Percussa micro super signal processor

Kinect hackery is cool, and its principle advantage is in its ability to allow multi-user interaction in space. That is, it’s killer for installations. That would make it a natural for Burning Man-based interactive art. The only problem: fancy Kinect camera, meet desert sandstorm.

Open-source Kinect hacker Matt Bell decided not to wait until getting to Burning Man’s intense desert environment to test what could go wrong. Instead, he took the scientific approach, and simulated the issue in the lab. He writes in comments on his video:

Lots of people have been thinking of making Kinect-based art at Burning Man. I decided to see if playa dust would affect the sensor’s performance. Fortunately I keep a jar of Real Playa Dust (TM) around for just such a purpose. Here’s what I found…

Seal all vents in the Kinect with tape. It won’t overheat. Put a sheet of glass or clear acrylic over the sensors, as close as possible to the surface. Detection performance will still be decent out to 10ft or so.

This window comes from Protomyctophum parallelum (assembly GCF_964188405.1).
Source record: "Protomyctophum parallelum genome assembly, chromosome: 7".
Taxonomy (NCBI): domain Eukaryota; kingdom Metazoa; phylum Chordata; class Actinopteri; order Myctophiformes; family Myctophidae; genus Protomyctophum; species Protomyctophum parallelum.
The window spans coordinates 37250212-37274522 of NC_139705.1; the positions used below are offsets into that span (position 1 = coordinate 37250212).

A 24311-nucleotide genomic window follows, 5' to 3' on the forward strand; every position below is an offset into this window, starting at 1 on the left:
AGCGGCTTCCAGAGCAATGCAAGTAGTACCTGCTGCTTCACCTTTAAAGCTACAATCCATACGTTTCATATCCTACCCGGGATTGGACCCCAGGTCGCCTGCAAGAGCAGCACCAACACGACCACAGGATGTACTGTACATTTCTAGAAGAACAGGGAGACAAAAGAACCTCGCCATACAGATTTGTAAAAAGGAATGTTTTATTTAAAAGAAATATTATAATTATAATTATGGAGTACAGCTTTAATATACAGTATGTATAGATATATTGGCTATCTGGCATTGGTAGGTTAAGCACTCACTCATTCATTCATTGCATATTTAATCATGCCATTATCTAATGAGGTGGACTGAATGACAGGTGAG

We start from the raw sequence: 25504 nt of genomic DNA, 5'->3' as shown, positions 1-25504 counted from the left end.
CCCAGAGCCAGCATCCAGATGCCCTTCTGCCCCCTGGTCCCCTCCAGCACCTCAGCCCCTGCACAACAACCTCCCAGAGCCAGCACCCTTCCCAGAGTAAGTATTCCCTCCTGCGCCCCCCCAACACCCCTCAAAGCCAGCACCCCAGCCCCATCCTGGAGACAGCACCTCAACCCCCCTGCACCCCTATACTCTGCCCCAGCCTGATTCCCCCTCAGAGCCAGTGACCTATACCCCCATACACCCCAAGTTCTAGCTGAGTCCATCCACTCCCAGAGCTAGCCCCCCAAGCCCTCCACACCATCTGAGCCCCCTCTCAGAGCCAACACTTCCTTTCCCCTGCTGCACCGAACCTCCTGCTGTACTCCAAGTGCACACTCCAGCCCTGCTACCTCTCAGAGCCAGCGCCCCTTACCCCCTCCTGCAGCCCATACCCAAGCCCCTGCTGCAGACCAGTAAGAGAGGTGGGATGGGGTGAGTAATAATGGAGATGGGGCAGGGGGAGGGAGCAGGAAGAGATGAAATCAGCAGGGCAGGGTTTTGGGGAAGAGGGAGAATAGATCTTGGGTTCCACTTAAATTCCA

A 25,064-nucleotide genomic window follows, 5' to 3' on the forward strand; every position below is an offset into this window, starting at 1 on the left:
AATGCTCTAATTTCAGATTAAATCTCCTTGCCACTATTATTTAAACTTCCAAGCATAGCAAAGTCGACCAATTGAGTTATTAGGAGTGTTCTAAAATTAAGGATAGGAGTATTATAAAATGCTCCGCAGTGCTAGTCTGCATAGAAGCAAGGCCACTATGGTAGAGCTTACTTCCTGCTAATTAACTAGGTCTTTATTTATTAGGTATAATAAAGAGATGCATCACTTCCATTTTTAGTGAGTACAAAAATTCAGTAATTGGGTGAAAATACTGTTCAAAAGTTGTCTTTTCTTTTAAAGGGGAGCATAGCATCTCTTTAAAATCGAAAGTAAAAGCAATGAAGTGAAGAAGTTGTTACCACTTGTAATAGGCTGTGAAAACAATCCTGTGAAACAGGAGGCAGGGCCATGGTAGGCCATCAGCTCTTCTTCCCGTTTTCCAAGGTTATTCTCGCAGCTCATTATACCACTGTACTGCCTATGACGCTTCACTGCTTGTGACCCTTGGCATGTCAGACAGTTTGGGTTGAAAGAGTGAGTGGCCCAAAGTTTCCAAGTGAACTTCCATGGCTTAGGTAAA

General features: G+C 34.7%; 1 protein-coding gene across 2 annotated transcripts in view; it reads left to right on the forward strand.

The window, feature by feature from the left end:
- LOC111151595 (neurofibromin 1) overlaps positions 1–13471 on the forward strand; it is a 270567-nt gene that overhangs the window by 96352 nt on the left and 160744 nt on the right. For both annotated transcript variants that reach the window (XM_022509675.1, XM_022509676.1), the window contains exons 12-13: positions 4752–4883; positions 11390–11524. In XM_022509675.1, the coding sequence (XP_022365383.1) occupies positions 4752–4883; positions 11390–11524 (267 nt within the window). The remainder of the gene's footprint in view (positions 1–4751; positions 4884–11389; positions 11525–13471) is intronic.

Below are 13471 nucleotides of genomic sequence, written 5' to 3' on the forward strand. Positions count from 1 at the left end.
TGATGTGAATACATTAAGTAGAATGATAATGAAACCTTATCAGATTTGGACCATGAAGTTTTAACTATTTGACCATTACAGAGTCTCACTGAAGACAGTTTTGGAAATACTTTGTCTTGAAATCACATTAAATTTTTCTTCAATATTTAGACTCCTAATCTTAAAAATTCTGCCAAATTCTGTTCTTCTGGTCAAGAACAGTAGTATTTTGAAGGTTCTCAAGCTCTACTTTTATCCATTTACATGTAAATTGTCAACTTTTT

I know about this thanks to thoughtful reflections on what Kinect can do from long-time interactive inventor and artist Tim Thompson, covered today on CDMusic:
A Kinect-Based Instrument; Polyphonic Theremin, No April Fool’s Joke?

This is the same Matt Bell who did a crazy, multiple-image 3D camera experiment, seen below.

Follow Matt on Twitter. And if you’re in the San Francisco area, they’ve been well-organized with a series of regular meetups and a coming, epic hackathon April 16-17. I wish I could be there, but it’d be great for people around the world if someone would help document for Create Digital Motion. Volunteers? Details:
Kinect Hackathon! April 16-17 @ HackerDojo!